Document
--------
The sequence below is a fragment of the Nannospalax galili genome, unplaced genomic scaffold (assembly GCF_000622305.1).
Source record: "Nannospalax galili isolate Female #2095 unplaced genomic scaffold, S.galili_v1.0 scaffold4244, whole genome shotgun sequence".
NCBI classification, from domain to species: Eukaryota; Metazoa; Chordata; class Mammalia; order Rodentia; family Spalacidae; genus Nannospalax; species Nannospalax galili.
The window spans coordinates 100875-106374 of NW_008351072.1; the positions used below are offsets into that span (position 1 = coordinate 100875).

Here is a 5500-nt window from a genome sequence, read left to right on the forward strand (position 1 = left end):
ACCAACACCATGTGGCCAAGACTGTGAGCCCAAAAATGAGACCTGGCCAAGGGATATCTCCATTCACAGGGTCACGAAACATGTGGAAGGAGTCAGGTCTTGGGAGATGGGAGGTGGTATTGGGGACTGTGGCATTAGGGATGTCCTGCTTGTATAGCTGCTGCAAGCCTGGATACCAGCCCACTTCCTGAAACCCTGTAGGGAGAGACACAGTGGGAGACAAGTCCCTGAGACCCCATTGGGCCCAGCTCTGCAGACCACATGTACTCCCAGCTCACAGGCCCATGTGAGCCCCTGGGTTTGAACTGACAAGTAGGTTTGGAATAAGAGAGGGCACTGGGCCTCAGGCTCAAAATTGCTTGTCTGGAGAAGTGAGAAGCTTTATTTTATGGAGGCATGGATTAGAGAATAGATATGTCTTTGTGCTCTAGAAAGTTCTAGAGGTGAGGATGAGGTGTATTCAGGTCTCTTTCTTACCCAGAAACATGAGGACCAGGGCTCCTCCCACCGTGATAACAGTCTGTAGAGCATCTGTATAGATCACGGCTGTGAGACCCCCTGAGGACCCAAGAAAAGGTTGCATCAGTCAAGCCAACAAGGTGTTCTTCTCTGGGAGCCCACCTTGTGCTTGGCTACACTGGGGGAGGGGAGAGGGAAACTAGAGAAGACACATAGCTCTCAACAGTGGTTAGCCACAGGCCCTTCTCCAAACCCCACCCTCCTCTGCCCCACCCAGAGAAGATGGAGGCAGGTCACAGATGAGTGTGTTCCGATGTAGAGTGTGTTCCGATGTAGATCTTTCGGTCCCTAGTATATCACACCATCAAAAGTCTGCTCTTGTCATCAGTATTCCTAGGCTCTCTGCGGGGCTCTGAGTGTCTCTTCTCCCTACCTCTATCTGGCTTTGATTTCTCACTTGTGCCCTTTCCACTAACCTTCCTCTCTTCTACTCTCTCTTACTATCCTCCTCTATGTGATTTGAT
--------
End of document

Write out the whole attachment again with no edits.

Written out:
The sequence below is a fragment of the Nannospalax galili genome, unplaced genomic scaffold (assembly GCF_000622305.1).
Source record: "Nannospalax galili isolate Female #2095 unplaced genomic scaffold, S.galili_v1.0 scaffold4244, whole genome shotgun sequence".
NCBI classification, from domain to species: Eukaryota; Metazoa; Chordata; class Mammalia; order Rodentia; family Spalacidae; genus Nannospalax; species Nannospalax galili.
The window spans coordinates 100875-106374 of NW_008351072.1; the positions used below are offsets into that span (position 1 = coordinate 100875).

Here is a 5500-nt window from a genome sequence, read left to right on the forward strand (position 1 = left end):
ACCAACACCATGTGGCCAAGACTGTGAGCCCAAAAATGAGACCTGGCCAAGGGATATCTCCATTCACAGGGTCACGAAACATGTGGAAGGAGTCAGGTCTTGGGAGATGGGAGGTGGTATTGGGGACTGTGGCATTAGGGATGTCCTGCTTGTATAGCTGCTGCAAGCCTGGATACCAGCCCACTTCCTGAAACCCTGTAGGGAGAGACACAGTGGGAGACAAGTCCCTGAGACCCCATTGGGCCCAGCTCTGCAGACCACATGTACTCCCAGCTCACAGGCCCATGTGAGCCCCTGGGTTTGAACTGACAAGTAGGTTTGGAATAAGAGAGGGCACTGGGCCTCAGGCTCAAAATTGCTTGTCTGGAGAAGTGAGAAGCTTTATTTTATGGAGGCATGGATTAGAGAATAGATATGTCTTTGTGCTCTAGAAAGTTCTAGAGGTGAGGATGAGGTGTATTCAGGTCTCTTTCTTACCCAGAAACATGAGGACCAGGGCTCCTCCCACCGTGATAACAGTCTGTAGAGCATCTGTATAGATCACGGCTGTGAGACCCCCTGAGGACCCAAGAAAAGGTTGCATCAGTCAAGCCAACAAGGTGTTCTTCTCTGGGAGCCCACCTTGTGCTTGGCTACACTGGGGGAGGGGAGAGGGAAACTAGAGAAGACACATAGCTCTCAACAGTGGTTAGCCACAGGCCCTTCTCCAAACCCCACCCTCCTCTGCCCCACCCAGAGAAGATGGAGGCAGGTCACAGATGAGTGTGTTCCGATGTAGAGTGTGTTCCGATGTAGATCTTTCGGTCCCTAGTATATCACACCATCAAAAGTCTGCTCTTGTCATCAGTATTCCTAGGCTCTCTGCGGGGCTCTGAGTGTCTCTTCTCCCTACCTCTATCTGGCTTTGATTTCTCACTTGTGCCCTTTCCACTAACCTTCCTCTCTTCTACTCTCTCTTACTATCCTCCTCTATGTGATTTGAT